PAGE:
TORONTO – There’s inconsistent, and then there’s ineffective. For most of June, Yusei Kikuchi was the latter.
After five June starts, the left-hander’s ERA was 9.39 for the month and he was averaging just over three innings per start, so it was without much optimism that the Blue Jays gave him the ball on Thursday. Earlier in the week, manager Charlie Montoyo acknowledged the chance that Kikuchi wouldn’t even take his scheduled turn in the rotation, but with five games in 72 hours against the Tampa Bay Rays and their next day off a week and a half away, the Blue Jays needed all the arms they could get.
What could they do? They started Kikuchi. But the version of Kikuchi who showed up Thursday was more effective than he’d been in weeks, limiting the Rays to just one run on four hits while striking out eight in six innings. The outing – likely his best since signing a three-year, $36 million deal with the Blue Jays – set in motion a convincing 4-1 Blue Jays win.
“It feels great,” Kikuchi said afterwards via interpreter Kevin Ando. “The three or four past outings obviously weren’t great. I understand the position I put the team in: a lot of stress on the bullpen. Just being able to perform, go deeper into the ballgame, throw six innings and do my part. And after the game, getting after it with the boys in the clubhouse was really fun.”
Teoscar Hernandez and Santiago Espinal homered Thursday, the first of five games between the AL East rivals, while Matt Chapman displayed some phenomenal defence at third base. But it was Kikuchi whose performance was most significant. Entering play Thursday, just one American League pitcher had walked more hitters, but the left-hander challenged Tampa Bay’s hitters this time, issuing only one free pass.
“His stuff is so good,” Montoyo said afterwards. “That’s the key. If you throw strikes, you’re going to get people out. That’s what he did tonight, and that was huge. We needed those six innings because of how our bullpen has been used.”
Notably, Kikuchi re-introduced his cutter Thursday after abandoning it earlier in the season. In his previous start – an ugly outing in which he didn’t escape the third – Kikuchi’s slider averaged just 83.5 m.p.h. Seeking a harder breaking ball, Kikuchi and pitching coach Pete Walker brought back the cutter, which helped him generate 13 swinging strikes.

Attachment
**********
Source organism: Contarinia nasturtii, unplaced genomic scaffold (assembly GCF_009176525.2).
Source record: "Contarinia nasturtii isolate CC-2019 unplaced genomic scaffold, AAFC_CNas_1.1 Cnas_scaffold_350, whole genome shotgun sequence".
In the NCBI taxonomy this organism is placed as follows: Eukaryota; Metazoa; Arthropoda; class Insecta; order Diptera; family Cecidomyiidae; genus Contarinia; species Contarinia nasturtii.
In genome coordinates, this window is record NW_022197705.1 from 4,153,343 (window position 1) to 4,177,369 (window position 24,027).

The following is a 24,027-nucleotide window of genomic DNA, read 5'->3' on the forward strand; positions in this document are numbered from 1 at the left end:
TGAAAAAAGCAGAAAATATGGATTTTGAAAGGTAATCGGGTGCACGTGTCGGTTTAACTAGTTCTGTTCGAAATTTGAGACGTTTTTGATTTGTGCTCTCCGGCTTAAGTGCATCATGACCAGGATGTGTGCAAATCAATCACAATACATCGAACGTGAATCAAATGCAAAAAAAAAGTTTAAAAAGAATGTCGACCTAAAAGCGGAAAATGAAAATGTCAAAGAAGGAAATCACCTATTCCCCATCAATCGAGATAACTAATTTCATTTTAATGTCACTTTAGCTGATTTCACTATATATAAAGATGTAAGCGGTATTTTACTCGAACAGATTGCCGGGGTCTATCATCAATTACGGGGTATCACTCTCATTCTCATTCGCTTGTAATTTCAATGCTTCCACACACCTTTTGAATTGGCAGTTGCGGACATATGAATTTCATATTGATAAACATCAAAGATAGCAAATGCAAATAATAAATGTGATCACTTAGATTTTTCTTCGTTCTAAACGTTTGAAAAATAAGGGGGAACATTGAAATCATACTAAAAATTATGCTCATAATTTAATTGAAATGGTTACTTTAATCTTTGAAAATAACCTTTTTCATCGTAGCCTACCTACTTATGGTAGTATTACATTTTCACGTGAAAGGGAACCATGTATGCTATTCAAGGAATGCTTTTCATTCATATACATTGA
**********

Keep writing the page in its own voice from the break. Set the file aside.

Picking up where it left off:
“We had stayed away from throwing that cutter,” Kikuchi said. “But in talking with Pete, we thought it might be a good time to start throwing that cutter again.”
Of course it will take more than one good start for Kikuchi to rediscover the form he showed in May, when he posted a 2.36 ERA over the course of five starts. This was his first outing of at least five innings since May 28, and he has only completed six innings three times all year.
At times, those struggles have weighed heavily on the 31-year-old, who went out of his way to thank his teammates for standing by him during his up and down season.
“We’re together 24/7, so basically we’re his family,” Espinal said. “We’re all family here. Whatever he does, we’ve got his back. It doesn’t matter if he does good, it doesn’t matter if he does bad, we’ve always got his back. Today he showed up.”
That support has meant a lot to Kikuchi, who took questions wearing Alek Manoah’s giveaway t-shirt after his start.
“There was a rough stretch there, but they always seemed to have my back,” he said. “It makes it that much more special.”
As the season unfolds, the Blue Jays will need Kikuchi to give them five innings on a consistent basis – a reasonable expectation for any capable back-end starter. But that consistency was elusive in June and has been at other times in Kikuchi’s career. He had a 7.03 ERA in June of 2019, for example, and just last year his September ERA was 7.82. This process may take a while yet.
But Kikuchi’s stuff remains lively and when he’s consistently in the strike zone he can keep good teams off the scoreboard, as he showed Thursday night. Considering the volume of work that’s necessary for the bullpen this weekend, those six innings are sure to have a team-wide impact as the series unfolds.
A three-hit game from Hernandez helped power the Blue Jays offensively on a night they started an all-right-handed lineup in anticipation of lefty Ryan Yarbrough, who pitched 5.1 innings after Matt Wisler opened for Tampa Bay.
Meanwhile, Trent Thornton, David Phelps and Adam Cimber closed out the win for the Blue Jays with Jordan Romano presumed unavailable after throwing a combined 42 pitches the previous two nights. All told, it was encouraging night for the Blue Jays, who improved to 43-33 with the win. But with a full weekend of baseball ahead against these same Rays, the challenge is just beginning.
“The key was Kikuchi getting through six,” Montoyo said. “But a lot of credit to those guys for taking the ball.”
One down, four to go.